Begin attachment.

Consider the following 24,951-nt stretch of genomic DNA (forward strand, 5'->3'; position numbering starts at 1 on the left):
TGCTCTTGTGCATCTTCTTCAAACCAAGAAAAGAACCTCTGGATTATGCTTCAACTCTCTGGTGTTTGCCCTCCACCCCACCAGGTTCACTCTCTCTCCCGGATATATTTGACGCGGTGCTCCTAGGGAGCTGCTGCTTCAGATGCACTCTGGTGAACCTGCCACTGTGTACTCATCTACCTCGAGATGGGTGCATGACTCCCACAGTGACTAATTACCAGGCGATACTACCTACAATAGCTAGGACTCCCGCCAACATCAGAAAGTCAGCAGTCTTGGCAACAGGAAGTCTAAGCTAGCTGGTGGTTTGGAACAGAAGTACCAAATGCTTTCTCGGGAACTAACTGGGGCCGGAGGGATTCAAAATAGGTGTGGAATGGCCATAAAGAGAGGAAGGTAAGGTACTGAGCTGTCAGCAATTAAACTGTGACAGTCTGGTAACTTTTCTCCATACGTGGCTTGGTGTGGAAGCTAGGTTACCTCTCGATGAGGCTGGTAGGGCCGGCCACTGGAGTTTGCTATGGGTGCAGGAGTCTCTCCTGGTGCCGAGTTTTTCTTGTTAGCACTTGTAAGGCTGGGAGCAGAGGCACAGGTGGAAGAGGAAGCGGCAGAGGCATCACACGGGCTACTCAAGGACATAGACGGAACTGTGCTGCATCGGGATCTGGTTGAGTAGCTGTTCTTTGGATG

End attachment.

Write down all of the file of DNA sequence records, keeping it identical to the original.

Consider the following 24,951-nt stretch of genomic DNA (forward strand, 5'->3'; position numbering starts at 1 on the left):
TGCTCTTGTGCATCTTCTTCAAACCAAGAAAAGAACCTCTGGATTATGCTTCAACTCTCTGGTGTTTGCCCTCCACCCCACCAGGTTCACTCTCTCTCCCGGATATATTTGACGCGGTGCTCCTAGGGAGCTGCTGCTTCAGATGCACTCTGGTGAACCTGCCACTGTGTACTCATCTACCTCGAGATGGGTGCATGACTCCCACAGTGACTAATTACCAGGCGATACTACCTACAATAGCTAGGACTCCCGCCAACATCAGAAAGTCAGCAGTCTTGGCAACAGGAAGTCTAAGCTAGCTGGTGGTTTGGAACAGAAGTACCAAATGCTTTCTCGGGAACTAACTGGGGCCGGAGGGATTCAAAATAGGTGTGGAATGGCCATAAAGAGAGGAAGGTAAGGTACTGAGCTGTCAGCAATTAAACTGTGACAGTCTGGTAACTTTTCTCCATACGTGGCTTGGTGTGGAAGCTAGGTTACCTCTCGATGAGGCTGGTAGGGCCGGCCACTGGAGTTTGCTATGGGTGCAGGAGTCTCTCCTGGTGCCGAGTTTTTCTTGTTAGCACTTGTAAGGCTGGGAGCAGAGGCACAGGTGGAAGAGGAAGCGGCAGAGGCATCACACGGGCTACTCAAGGACATAGACGGAACTGTGCTGCATCGGGATCTGGTTGAGTAGCTGTTCTTTGGATG